Answers to Lisa Hanna’s questions on visit to President Trump
Will the Prime Minister disclose the specifics of his recent meeting with President Trump of the United States at Mar-a-Lago?
On Friday March 22, 2019 the leaders of five Caribbean countries- Bahamas, Dominican Republic Haiti, Jamaica and St. Lucia – met with the President of the United States, Donald Trump in Palm Beach Florida. The meeting was initiated by the United States and I was invited to attend by the President of the United States. The Government of Jamaica reviewed the context of the proposed meeting and the invitation and concluded the following:
- The meeting was in keeping with our foreign policy objective to ensure that Jamaica remains a relevant leader and influential voice in this region,
- The meeting provided an opportunity for Jamaica to discuss our security and economic interests with our largest trading and security partner,
- There was strong sentiment among regional leaders that the United States had not been paying enough attention to the Caribbean as the “Third Border” of the United States. As Prime Minister and during my tenure as CARICOM Chairman, I had previously expressed this view publicly and in several fora, meetings and engagements with United States officials, including:
- the visit of the former Secretary of State Rex Tillerson,
- a side meeting with Vice President Pence at the Summit of the Americas in Peru,
- and during my visit to Washington where I met with several US Senate and Congressional leaders, including Marco Rubio, Chairman of the United States Senate Foreign Relations Subcommittee on Western Hemisphere, Maxine Waters, Chair of the House Financial Services Committee and other members of the Congressional Black Caucus.
The meeting therefore, provided an opportunity for direct dialogue between leaders of the region and the President of the United States, to explore ways of strengthening the bilateral and regional relationships and express and reaffirm the goodwill between the United States and the region.
- The context of the meeting was the wider Caribbean and not specific to CARICOM. The invitation was extended on a bilateral basis, nevertheless the meeting would still provide an opportunity to address issues relevant to all CARICOM Members States.
Before meeting with President Trump, the invited leaders had a working meeting with the US National Security Advisor Ambassador John Bolton. Detailed discussions were had on a range of subjects, including:
- National Security and protecting the maritime space of the region, through greater support with assets and information sharing,
- Disaster management and resilience building, within the context of increased frequency and intensity of weather events,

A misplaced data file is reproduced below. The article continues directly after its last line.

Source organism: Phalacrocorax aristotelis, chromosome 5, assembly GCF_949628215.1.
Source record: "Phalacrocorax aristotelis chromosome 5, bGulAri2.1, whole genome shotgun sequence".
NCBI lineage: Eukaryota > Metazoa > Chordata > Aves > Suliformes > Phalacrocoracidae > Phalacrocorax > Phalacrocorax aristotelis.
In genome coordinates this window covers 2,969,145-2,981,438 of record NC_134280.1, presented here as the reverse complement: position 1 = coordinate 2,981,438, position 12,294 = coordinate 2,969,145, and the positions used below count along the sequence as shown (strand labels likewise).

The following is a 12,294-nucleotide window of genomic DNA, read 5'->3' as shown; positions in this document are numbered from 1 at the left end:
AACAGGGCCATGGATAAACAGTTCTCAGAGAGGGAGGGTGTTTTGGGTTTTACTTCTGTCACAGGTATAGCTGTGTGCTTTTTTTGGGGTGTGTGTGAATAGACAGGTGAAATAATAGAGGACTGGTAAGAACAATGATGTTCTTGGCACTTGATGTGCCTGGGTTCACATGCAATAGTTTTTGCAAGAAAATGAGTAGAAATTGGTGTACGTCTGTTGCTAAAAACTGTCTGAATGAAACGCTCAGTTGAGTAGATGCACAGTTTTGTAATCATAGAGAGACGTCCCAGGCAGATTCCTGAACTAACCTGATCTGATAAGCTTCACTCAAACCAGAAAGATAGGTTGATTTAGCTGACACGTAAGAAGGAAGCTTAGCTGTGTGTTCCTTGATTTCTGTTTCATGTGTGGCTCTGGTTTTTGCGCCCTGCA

- An increased role in the region for the re-defined Overseas Private Investment Corporation (OPIC)
- Black listing, de-risking and potential loss of correspondent banking services in Caribbean countries
- Extension of the Caribbean Basin Initiative / Caribbean Basin Economic Recovery Act (CBERA) which will allow continued one-way duty-free access for Caribbean goods into the US market beyond 2019
- Energy Security and stronger economic cooperation
- Situation in Venezuela
The meeting with President Trump focused more on high level discussions, with the President wanting to hear the leaders’ perspectives on a range of issues including:
- The current economic outlook for each country in attendance and the region generally,
- Areas in which the US could offer greater support,
- The situation in Venezuela
- The respective perspectives of the leaders on Cuba
Specific concerns were raised by Caribbean leaders about the importance of tourism to the region and the extremely dampening effects that travel advisories and warning on visitor arrivals from the North American market have. The President took a particular interest in this matter and asked that it be looked into. A greater role for OPIC in the region was also discussed as a way to increase investments and support strategic development imperatives of the region particularly in energy and infrastructure. Jamaica is already working on a cooperation programme with the US through the Treasury Department in this regard All leaders present expressed concern over the situation in Venezuela and support for a peaceful and sustainable solution to return the country to stable and democratic government.
Has Jamaica given any commitment to the USA that it will be a party of any activity to change the current Government in Venezuela?